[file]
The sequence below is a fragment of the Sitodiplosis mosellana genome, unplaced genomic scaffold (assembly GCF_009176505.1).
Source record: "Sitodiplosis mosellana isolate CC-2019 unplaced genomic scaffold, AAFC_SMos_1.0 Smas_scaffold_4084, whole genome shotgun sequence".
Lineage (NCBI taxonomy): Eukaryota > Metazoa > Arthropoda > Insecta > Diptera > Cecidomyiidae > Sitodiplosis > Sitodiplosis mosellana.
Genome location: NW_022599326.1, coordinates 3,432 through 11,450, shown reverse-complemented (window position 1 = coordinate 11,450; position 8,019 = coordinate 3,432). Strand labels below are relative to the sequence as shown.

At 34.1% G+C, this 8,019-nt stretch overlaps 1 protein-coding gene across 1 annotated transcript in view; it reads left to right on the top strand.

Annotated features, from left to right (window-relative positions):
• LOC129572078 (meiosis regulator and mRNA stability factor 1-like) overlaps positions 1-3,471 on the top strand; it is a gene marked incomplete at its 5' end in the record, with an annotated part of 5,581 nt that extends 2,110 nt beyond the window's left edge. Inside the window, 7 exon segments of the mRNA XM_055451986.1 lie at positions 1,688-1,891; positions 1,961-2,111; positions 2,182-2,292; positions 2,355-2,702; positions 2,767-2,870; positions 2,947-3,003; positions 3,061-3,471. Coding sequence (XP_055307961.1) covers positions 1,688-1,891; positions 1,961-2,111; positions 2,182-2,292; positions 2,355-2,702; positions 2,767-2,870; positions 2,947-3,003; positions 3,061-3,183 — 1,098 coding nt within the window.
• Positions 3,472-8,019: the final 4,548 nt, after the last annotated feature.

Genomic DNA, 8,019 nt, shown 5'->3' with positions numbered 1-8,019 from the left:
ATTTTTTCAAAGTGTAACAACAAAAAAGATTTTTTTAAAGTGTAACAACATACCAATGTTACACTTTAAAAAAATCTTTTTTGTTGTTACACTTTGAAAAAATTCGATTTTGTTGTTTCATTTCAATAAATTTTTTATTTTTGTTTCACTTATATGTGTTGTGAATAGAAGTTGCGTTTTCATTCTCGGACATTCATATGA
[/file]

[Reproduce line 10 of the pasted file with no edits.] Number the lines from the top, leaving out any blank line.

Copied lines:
ATTTTTTCAAAGTGTAACAACAAAAAAGATTTTTTTAAAGTGTAACAACATACCAATGTTACACTTTAAAAAAATCTTTTTTGTTGTTACACTTTGAAAAAATTCGATTTTGTTGTTTCATTTCAATAAATTTTTTATTTTTGTTTCACTTATATGTGTTGTGAATAGAAGTTGCGTTTTCATTCTCGGACATTCATATGA